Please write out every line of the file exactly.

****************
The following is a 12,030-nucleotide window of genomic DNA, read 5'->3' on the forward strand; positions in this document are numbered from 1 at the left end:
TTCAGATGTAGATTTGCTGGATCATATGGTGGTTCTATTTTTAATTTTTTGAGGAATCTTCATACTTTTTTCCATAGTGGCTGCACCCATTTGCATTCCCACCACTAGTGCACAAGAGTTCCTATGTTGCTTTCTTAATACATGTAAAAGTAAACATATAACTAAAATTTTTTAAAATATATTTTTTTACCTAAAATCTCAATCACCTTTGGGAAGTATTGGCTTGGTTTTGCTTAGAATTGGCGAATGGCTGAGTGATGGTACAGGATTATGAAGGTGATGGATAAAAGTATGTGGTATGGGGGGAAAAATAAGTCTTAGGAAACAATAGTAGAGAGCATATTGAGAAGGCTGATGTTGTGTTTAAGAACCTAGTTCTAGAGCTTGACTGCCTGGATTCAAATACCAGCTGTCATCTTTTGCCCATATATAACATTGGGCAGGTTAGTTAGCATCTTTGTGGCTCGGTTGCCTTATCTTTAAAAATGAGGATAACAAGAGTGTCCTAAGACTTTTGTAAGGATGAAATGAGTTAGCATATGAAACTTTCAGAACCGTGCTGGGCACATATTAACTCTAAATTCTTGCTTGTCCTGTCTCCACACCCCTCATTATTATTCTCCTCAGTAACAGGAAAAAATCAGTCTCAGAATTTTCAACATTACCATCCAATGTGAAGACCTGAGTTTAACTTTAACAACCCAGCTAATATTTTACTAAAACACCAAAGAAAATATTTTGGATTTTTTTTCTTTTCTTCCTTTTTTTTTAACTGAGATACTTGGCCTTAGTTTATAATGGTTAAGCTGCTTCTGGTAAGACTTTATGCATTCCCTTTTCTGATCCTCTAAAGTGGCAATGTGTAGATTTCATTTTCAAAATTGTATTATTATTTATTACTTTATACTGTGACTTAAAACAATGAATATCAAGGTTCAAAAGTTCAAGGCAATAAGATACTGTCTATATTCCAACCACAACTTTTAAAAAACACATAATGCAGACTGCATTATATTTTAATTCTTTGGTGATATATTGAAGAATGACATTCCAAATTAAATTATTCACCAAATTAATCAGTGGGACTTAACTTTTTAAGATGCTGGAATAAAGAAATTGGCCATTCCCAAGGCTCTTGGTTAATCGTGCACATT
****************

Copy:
The following is a 12,030-nucleotide window of genomic DNA, read 5'->3' on the forward strand; positions in this document are numbered from 1 at the left end:
TTCAGATGTAGATTTGCTGGATCATATGGTGGTTCTATTTTTAATTTTTTGAGGAATCTTCATACTTTTTTCCATAGTGGCTGCACCCATTTGCATTCCCACCACTAGTGCACAAGAGTTCCTATGTTGCTTTCTTAATACATGTAAAAGTAAACATATAACTAAAATTTTTTAAAATATATTTTTTTACCTAAAATCTCAATCACCTTTGGGAAGTATTGGCTTGGTTTTGCTTAGAATTGGCGAATGGCTGAGTGATGGTACAGGATTATGAAGGTGATGGATAAAAGTATGTGGTATGGGGGGAAAAATAAGTCTTAGGAAACAATAGTAGAGAGCATATTGAGAAGGCTGATGTTGTGTTTAAGAACCTAGTTCTAGAGCTTGACTGCCTGGATTCAAATACCAGCTGTCATCTTTTGCCCATATATAACATTGGGCAGGTTAGTTAGCATCTTTGTGGCTCGGTTGCCTTATCTTTAAAAATGAGGATAACAAGAGTGTCCTAAGACTTTTGTAAGGATGAAATGAGTTAGCATATGAAACTTTCAGAACCGTGCTGGGCACATATTAACTCTAAATTCTTGCTTGTCCTGTCTCCACACCCCTCATTATTATTCTCCTCAGTAACAGGAAAAAATCAGTCTCAGAATTTTCAACATTACCATCCAATGTGAAGACCTGAGTTTAACTTTAACAACCCAGCTAATATTTTACTAAAACACCAAAGAAAATATTTTGGATTTTTTTTCTTTTCTTCCTTTTTTTTTAACTGAGATACTTGGCCTTAGTTTATAATGGTTAAGCTGCTTCTGGTAAGACTTTATGCATTCCCTTTTCTGATCCTCTAAAGTGGCAATGTGTAGATTTCATTTTCAAAATTGTATTATTATTTATTACTTTATACTGTGACTTAAAACAATGAATATCAAGGTTCAAAAGTTCAAGGCAATAAGATACTGTCTATATTCCAACCACAACTTTTAAAAAACACATAATGCAGACTGCATTATATTTTAATTCTTTGGTGATATATTGAAGAATGACATTCCAAATTAAATTATTCACCAAATTAATCAGTGGGACTTAACTTTTTAAGATGCTGGAATAAAGAAATTGGCCATTCCCAAGGCTCTTGGTTAATCGTGCACATT